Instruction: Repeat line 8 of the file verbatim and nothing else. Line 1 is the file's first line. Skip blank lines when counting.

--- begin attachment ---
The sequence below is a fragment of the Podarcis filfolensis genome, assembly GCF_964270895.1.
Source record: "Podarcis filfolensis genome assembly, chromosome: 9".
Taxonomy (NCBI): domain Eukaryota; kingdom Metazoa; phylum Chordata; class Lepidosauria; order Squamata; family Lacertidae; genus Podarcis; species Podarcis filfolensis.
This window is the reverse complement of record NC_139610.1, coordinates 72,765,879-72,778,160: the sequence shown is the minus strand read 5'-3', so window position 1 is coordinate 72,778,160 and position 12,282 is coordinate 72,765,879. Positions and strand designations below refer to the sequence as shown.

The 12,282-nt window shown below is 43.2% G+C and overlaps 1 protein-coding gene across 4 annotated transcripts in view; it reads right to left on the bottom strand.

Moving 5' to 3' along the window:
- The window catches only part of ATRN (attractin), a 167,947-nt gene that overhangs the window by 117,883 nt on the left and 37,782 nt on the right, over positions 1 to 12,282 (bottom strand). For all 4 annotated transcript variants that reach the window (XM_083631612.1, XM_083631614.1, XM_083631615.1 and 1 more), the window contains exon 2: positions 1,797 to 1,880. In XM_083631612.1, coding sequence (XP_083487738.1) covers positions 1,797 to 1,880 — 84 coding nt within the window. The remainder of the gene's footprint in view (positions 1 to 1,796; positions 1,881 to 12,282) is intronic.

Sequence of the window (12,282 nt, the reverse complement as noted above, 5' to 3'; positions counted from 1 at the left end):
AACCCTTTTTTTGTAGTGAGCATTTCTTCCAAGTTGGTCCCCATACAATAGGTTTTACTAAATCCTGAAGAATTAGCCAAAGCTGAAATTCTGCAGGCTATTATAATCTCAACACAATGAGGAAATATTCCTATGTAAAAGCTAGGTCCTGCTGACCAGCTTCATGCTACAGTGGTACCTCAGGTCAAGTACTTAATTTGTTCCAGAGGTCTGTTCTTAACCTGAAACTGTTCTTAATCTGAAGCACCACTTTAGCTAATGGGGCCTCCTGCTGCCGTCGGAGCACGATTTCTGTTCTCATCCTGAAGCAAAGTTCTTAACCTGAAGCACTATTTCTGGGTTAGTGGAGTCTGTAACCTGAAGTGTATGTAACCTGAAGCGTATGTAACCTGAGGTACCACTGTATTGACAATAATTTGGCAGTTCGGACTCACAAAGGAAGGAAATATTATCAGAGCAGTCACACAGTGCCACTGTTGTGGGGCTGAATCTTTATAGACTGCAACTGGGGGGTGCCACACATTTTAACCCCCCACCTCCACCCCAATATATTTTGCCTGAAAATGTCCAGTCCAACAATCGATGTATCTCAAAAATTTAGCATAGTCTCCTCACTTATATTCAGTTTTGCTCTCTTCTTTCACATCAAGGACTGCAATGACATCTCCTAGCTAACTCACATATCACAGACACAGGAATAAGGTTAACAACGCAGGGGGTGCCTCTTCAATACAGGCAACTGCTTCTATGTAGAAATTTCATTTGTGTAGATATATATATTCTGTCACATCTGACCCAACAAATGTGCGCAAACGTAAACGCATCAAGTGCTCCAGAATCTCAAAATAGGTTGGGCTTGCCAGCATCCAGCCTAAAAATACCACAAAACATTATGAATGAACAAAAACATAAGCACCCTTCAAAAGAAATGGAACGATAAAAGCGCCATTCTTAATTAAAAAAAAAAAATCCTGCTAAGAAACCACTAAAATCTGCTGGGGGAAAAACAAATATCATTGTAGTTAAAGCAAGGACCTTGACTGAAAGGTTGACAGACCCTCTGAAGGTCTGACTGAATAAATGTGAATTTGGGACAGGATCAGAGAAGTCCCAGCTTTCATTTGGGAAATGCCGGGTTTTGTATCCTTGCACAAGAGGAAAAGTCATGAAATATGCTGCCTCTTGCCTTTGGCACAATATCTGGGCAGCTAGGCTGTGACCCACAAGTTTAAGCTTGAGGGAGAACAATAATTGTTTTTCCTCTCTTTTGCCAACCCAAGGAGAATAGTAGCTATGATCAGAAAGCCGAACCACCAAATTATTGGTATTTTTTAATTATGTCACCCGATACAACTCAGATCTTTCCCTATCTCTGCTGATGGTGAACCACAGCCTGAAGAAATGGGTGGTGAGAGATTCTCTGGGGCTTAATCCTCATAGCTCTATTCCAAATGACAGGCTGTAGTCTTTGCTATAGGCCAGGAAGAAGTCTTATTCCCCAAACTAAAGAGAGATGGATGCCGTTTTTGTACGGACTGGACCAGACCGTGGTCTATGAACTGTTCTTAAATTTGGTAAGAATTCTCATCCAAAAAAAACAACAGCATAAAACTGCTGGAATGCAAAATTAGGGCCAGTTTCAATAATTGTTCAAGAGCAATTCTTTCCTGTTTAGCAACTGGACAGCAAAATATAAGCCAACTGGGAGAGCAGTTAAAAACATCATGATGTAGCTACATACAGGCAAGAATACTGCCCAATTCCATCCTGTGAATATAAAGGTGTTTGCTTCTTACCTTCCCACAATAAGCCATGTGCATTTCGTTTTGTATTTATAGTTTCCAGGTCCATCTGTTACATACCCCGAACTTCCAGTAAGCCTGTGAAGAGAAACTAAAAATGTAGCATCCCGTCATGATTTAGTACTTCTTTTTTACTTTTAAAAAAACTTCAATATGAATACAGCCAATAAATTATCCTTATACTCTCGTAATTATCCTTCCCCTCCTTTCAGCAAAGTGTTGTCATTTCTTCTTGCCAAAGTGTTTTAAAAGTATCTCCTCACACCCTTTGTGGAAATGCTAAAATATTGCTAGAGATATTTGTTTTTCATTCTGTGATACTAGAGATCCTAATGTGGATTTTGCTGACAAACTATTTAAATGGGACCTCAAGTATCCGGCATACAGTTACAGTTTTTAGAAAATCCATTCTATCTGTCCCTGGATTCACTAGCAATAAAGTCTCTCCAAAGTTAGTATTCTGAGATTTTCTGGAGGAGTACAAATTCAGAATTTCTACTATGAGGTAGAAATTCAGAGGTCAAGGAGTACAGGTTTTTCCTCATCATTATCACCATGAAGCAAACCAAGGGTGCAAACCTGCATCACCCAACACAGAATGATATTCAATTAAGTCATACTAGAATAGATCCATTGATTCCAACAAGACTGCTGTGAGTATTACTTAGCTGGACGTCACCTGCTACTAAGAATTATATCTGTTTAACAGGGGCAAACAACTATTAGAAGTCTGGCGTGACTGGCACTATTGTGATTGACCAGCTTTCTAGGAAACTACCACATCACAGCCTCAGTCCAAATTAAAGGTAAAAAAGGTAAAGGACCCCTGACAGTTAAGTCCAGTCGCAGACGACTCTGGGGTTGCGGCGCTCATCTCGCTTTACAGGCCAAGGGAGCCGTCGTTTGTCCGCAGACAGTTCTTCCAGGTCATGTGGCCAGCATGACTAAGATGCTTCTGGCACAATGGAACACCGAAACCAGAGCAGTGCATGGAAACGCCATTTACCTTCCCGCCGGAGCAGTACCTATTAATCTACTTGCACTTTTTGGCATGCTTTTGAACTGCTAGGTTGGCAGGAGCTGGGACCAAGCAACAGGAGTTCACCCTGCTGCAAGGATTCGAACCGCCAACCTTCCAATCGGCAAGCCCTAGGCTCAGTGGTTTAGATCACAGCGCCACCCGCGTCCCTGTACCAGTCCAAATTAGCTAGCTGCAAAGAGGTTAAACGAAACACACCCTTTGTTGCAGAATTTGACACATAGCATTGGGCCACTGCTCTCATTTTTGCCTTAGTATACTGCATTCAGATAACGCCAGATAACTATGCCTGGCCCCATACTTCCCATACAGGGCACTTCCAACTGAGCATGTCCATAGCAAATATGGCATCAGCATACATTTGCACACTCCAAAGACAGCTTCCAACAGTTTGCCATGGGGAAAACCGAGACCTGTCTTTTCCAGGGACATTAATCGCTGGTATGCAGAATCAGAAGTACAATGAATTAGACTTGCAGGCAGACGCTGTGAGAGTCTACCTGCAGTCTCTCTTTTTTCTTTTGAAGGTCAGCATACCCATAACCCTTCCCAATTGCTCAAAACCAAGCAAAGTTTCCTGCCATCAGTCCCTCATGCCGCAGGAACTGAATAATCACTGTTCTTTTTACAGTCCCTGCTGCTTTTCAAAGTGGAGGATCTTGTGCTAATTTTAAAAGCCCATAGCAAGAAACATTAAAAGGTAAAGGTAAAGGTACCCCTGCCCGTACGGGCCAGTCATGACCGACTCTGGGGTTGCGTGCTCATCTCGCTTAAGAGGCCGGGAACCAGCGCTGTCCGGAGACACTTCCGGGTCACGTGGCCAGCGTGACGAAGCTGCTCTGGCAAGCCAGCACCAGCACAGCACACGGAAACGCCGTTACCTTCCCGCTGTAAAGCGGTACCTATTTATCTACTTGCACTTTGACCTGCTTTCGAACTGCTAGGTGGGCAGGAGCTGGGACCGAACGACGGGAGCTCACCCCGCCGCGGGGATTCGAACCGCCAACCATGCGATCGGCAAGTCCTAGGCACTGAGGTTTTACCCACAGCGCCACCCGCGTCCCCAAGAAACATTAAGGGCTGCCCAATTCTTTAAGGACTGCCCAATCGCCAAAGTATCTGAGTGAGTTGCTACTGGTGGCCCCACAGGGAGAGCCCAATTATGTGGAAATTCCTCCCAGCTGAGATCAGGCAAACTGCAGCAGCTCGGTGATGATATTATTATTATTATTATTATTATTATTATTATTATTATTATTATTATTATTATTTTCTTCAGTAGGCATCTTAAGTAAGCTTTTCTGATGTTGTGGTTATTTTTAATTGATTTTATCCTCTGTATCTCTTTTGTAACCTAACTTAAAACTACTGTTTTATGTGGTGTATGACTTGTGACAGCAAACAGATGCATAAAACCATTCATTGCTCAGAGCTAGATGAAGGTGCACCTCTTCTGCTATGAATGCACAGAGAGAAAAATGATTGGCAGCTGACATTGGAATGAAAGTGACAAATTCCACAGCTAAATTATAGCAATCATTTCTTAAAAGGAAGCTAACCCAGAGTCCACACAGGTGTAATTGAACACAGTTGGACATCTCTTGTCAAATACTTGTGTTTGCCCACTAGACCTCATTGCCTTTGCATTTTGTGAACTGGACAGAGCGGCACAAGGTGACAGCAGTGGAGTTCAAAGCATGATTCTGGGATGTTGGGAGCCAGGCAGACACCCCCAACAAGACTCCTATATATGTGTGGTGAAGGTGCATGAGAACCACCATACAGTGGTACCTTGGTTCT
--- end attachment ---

Sequence of the window (12,282 nt, the reverse complement as noted above, 5' to 3'; positions counted from 1 at the left end):